Celebrity pregnancy news gets great media attention. I admit I have an interest in how these celebrity parents choose to raise their families in terms of breast feeding and parenting style, etc. Then again, I am interested in how ALL parents choose to maneuver through parenthood, so that’s no surprise. One interesting pregnancy announcement, though, is really making us at Pump Candy talk, and I wonder what thoughts are out there from our readers.
When news broke that Marissa Mayer, CEO of Yahoo, was pregnant with twin girls, I thought “Wow, twins! How will she manage?” When I heard Mayer was planning to take a two week leave I thought, “Oh my, THAT’S how she will manage...Paternity Leave!”
Marissa Mayer earns $42 million a year. Earning a salary this large may explain her commitment to getting back to work as soon as possible. She is certainly not the only woman taking a two week leave postpartum, but a salary of $42 million dollars means that she can afford the choice to take only two weeks off. This choice is very different from the many families forced to take a short leave due to a lack of funds. She might be exhausted, she might miss her little newborn girls (although they will likely be in a nursery next to her office, similar to when her son was born), it might be a difficult transition, but she will not be forced to worry that they are safe while she is working.
Marissa Mayer implemented a 16 week maternity leave and 8 week paternity leave policy at Yahoo. This gesture is an acknowledgement of the importance of the work of childbearing, the importance of the bond that takes place during first few months with a newborn, and it acknowledges that the father/partner is integral to maintaining the family unit. But what does her own short leave say to her employees? Maybe her own short leave is just that–her own choice. Mayer’s role as a major company leader is different to theirs in so many ways that maybe it is ok that her work-life balance looks different that theirs.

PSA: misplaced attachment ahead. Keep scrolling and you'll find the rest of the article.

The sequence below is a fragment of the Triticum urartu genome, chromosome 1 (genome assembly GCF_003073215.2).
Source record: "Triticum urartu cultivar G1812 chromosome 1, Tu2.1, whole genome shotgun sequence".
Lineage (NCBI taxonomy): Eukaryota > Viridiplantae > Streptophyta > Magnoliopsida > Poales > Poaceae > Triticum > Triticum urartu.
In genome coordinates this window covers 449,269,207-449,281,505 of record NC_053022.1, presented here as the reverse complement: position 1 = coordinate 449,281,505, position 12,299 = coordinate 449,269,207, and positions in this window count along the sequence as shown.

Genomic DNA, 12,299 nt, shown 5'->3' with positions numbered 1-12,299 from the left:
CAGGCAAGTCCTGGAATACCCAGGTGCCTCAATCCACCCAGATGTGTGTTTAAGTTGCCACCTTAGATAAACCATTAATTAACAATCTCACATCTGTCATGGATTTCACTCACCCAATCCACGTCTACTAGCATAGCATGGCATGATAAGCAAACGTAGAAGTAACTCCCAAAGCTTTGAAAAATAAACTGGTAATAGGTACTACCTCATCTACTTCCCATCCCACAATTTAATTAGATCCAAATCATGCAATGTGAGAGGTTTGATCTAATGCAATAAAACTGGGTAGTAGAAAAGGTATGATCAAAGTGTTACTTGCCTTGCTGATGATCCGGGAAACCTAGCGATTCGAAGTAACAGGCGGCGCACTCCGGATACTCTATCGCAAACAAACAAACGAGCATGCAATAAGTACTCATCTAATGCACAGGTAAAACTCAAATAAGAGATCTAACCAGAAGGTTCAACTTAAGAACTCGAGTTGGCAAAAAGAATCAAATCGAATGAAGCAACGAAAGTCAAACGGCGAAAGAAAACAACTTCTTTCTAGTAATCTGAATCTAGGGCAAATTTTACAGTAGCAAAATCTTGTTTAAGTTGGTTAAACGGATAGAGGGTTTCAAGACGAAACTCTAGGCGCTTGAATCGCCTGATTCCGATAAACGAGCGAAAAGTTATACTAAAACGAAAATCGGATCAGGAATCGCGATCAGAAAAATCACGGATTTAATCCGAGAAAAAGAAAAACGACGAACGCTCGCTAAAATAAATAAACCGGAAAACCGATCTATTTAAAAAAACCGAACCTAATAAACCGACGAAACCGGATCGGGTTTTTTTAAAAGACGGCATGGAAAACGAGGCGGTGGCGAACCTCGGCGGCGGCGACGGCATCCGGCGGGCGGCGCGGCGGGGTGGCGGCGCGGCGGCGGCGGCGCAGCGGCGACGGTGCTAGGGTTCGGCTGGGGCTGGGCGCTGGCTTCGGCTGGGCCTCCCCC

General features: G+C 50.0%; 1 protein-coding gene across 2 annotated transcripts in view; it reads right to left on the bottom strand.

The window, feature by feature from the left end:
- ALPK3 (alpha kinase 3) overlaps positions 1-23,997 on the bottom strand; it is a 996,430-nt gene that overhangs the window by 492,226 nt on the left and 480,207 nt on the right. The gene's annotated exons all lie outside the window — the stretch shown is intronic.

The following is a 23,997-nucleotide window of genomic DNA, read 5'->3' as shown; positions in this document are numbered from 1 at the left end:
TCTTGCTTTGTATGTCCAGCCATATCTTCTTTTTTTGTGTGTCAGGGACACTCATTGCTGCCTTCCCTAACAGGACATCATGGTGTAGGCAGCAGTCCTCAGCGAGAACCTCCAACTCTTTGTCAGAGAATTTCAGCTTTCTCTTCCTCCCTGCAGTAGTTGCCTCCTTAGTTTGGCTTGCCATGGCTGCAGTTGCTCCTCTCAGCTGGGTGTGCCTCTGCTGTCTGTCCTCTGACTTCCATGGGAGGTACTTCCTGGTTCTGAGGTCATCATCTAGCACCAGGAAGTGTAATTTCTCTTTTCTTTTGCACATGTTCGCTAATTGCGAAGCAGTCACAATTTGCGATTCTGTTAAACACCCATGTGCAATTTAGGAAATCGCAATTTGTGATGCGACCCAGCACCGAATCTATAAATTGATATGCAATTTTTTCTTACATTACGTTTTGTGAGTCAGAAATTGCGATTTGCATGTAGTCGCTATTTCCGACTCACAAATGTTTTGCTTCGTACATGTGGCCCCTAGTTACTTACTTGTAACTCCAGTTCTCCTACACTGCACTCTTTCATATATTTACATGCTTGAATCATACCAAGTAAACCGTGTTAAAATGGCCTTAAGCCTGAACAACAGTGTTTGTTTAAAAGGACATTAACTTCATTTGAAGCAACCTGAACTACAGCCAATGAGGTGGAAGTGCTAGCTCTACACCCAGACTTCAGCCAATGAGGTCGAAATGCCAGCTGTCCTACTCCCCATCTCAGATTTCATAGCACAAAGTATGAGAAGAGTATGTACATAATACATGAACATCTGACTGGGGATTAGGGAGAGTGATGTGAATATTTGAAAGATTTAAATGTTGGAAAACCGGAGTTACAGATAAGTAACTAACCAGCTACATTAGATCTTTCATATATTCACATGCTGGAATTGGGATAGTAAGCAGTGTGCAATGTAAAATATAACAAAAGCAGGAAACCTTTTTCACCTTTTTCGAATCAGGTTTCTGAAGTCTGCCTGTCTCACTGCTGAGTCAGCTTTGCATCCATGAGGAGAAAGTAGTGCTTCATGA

The Yahoo Stock Price fell 2% when Mayer announced her pregnancy and her plans to return to work shortly after delivery. This is upsetting. Many male CEOs return to work in as short a time. Many less affluent women have children and return to work immediately as well-they are expected to or they will lose their jobs. In an ideal world having a baby (or 2), and making clear decisions on how to balance a career would not be seen as reasons to lose confidence in a company to the point that the share price would drop.
There is a lot going on with this story. It is a reflection of culture, work-life-balance, norms and diversity within parenthood. Mayer is a power house CEO, and she is choosing to maintain a career while also choosing to follow the calling to motherhood. She has figured it out and many of could stand to learn how to better balance our lives by hearing these stories of women who have it both ways. To that I say, Brilliant!